The Giant of the Amazon

Manatee Appreciation Day

The Amazon manatee, also known as the South American manatee, is a fascinating aquatic mammal that is found in the Amazon River basin and other rivers and freshwater habitats throughout South America. Despite their unique and interesting characteristics, Amazon manatees are currently facing threats from habitat loss, hunting, accidental entanglement in fishing gear, and other human activities. In this blog post, we will explore some of the fascinating facts about the Amazon manatee, as well as the current conservation efforts being made to protect this species.

Manatee Appreciation Day is an annual observance that takes place on the last Wednesday in March. In 2023, Manatee Appreciation Day is celebrated today, on March 29th.

Today we are dedicated to raising awareness about the importance of manatees and the need to protect them and their habitats. Manatees are large, gentle, herbivorous marine mammals that are found in warm, shallow waters of the Amazon Rainforest, particularly in the Peruvian Amazon Basin. Manatees face a number of threats, including habitat loss, boat strikes, and accidental entanglement in fishing gear.

Size and Appearance

Amazon manatees are among the largest aquatic mammals in South America, with adults growing up to 3 meters (10 feet) in length and weighing up to 590 kilograms (1,300 pounds). They have a grayish-brown skin color, a round head with a flat snout, and flippers that are used for swimming and manipulating food. Their thick skin gives them a wrinkled appearance, which is a unique feature among aquatic mammals.

Diet and Habitat

The Amazon manatee is a herbivore and feeds on aquatic vegetation such as water hyacinth, water lettuce, and other aquatic plants. They are typically solitary animals but can sometimes be seen in groups. They spend most of their time under dark Amazonian waters, which makes them very hard to spot.   Amazon manatees are slow-moving and spend most of their time grazing on aquatic plants. They live in freshwater rivers, lakes, and swamps throughout South America, including the Amazon Basin, the Orinoco River, and other river systems in Brazil, Colombia, Ecuador, Guyana, Peru, and Venezuela.

Reproduction and Lifespan

Amazon manatees give birth to a single calf after a gestation period of 12-14 months. Calves can weigh up to 30 kilograms (66 pounds) at birth. They have a lifespan of up to 30 years in the wild.

Conservation Status and Threats

The Amazon manatee is listed as a vulnerable species by the International Union for Conservation of Nature (IUCN) due to habitat loss, hunting, accidental entanglement in fishing gear, and other threats. Amazon manatees are hunted for their meat and oil, and they are also accidentally caught in fishing nets and lines. Habitat loss due to dam construction and pollution is also a major threat to their survival.

Conservation Efforts

Various conservation efforts are underway to protect the Amazon manatee. Habitat protection is a key component of these efforts, with many organizations working to preserve the Amazon’s natural environment. Captive breeding programs have also been established to help increase the population of Amazon manatees in the wild. Education and awareness campaigns aimed at reducing hunting and accidental killing are also being implemented, with the hope of reducing the negative impact of human activities on this species.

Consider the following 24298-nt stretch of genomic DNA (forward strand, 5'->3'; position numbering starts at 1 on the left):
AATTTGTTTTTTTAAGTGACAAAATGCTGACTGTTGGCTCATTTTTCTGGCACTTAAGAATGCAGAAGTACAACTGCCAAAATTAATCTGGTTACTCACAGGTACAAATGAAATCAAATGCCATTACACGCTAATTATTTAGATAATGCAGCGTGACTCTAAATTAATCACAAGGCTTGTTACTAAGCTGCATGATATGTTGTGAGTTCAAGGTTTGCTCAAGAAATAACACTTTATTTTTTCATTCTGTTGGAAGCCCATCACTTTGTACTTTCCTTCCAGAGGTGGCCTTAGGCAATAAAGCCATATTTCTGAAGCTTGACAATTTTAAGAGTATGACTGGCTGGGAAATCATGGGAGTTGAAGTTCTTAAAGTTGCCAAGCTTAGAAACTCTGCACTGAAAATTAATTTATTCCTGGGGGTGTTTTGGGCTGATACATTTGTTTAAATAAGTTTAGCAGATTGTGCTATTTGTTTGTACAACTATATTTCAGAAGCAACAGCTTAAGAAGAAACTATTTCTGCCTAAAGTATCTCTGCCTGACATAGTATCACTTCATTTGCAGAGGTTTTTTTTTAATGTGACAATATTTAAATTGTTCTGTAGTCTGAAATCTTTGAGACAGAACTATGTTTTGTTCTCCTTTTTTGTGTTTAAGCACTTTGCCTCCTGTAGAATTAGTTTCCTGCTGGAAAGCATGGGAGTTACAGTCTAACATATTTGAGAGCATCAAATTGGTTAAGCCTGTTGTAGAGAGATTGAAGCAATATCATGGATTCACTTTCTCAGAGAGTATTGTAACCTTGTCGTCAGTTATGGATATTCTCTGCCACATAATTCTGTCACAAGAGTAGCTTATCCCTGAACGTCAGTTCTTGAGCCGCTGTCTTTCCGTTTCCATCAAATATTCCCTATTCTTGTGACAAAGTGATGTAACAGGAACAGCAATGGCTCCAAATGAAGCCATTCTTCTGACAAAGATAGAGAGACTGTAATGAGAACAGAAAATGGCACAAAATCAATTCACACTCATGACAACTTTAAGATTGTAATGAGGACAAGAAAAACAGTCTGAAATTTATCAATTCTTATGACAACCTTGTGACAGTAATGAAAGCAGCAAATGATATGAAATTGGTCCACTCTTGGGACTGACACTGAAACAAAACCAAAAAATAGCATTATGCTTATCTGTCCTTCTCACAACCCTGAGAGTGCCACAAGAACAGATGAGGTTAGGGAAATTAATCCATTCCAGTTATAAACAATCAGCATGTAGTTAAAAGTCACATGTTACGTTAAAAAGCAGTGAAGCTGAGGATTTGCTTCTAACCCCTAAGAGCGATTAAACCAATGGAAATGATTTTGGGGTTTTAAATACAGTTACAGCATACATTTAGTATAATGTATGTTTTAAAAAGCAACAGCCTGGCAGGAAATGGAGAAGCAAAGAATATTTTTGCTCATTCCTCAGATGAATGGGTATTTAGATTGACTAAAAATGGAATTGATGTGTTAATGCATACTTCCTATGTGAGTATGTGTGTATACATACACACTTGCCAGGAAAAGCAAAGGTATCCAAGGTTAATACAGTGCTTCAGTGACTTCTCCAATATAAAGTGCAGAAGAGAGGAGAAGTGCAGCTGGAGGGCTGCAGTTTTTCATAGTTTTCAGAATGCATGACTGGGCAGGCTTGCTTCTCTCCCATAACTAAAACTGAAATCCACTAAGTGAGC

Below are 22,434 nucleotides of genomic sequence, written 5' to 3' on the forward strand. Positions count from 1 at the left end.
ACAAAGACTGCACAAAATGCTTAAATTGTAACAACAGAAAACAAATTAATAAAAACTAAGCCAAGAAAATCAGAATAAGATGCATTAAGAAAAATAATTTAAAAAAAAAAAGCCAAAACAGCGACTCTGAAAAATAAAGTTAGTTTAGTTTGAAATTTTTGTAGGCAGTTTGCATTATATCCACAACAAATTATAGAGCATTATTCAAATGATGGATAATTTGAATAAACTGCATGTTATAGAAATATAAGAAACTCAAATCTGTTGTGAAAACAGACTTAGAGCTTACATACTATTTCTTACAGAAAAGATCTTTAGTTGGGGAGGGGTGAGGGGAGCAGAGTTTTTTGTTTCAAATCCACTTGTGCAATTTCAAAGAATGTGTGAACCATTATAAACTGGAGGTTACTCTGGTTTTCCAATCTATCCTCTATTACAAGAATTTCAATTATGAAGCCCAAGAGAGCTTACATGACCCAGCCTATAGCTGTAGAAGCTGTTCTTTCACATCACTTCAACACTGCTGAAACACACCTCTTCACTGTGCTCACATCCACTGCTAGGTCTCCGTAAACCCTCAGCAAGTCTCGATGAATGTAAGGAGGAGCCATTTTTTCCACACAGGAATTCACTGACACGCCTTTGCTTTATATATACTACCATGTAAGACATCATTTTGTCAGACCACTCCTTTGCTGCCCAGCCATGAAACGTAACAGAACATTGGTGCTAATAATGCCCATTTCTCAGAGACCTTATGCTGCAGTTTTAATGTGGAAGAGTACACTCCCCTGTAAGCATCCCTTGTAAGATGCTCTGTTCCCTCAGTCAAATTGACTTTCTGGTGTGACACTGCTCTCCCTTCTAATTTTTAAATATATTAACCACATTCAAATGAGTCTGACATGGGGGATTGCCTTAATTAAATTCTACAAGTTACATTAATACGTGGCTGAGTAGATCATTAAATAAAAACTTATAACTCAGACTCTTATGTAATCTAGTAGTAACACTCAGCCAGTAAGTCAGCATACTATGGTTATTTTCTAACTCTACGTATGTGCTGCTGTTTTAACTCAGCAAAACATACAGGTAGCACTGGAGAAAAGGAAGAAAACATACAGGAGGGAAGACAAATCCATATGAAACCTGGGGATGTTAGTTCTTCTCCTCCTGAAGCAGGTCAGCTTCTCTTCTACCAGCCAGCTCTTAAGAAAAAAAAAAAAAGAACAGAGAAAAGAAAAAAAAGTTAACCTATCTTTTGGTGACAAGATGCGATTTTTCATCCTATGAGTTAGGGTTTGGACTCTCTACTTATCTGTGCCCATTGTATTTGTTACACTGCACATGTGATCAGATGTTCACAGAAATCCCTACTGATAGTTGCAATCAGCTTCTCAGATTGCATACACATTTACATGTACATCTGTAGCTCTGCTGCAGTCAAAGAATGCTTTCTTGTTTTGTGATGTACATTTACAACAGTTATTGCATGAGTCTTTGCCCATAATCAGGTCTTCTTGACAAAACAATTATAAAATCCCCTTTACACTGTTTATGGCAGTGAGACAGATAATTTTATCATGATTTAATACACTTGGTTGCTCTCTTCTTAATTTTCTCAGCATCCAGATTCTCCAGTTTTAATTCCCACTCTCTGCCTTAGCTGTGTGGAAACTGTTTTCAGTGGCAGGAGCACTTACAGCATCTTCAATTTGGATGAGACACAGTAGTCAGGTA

The Amazon manatee is a unique and fascinating aquatic mammal that plays a critical role in the rainforest ecosystem. While they face significant threats, efforts are being made to protect and conserve this species. As individuals, we can also play a role in protecting the Amazon manatee by supporting conservation organizations and being mindful of our impact on the environment. By working together, we can help ensure that the Amazon manatee continues to thrive for generations to come.

Our commitment

As a company, Delfin Amazon Cruises recognizes the importance of protecting them, that’s why we have included a visit to a manatee rescue center as part of all of our programs.

The manatee rescue center provides a safe haven for injured and orphaned manatees, where they can be rehabilitated and eventually released back into the wild. The center also works to educate the public about the importance of conservation and the impact of human activities on this species.

By including a visit to the manatee rescue center in our programs, we are not only providing our guests with an opportunity to witness the beauty of this unique species up close but also raising awareness about the importance of protecting and conserving the Amazon manatee.

During the visit, passengers can learn about the rescue and rehabilitation process and interact with the manatees in a responsible and sustainable way. By supporting the work of the rescue center, we are also helping to fund the center’s efforts to rescue and rehabilitate injured or orphaned manatees.

Overall, Manatee Appreciation Day provides an opportunity for people to come together to learn about and appreciate these gentle giants and to take action to protect them for generations to come.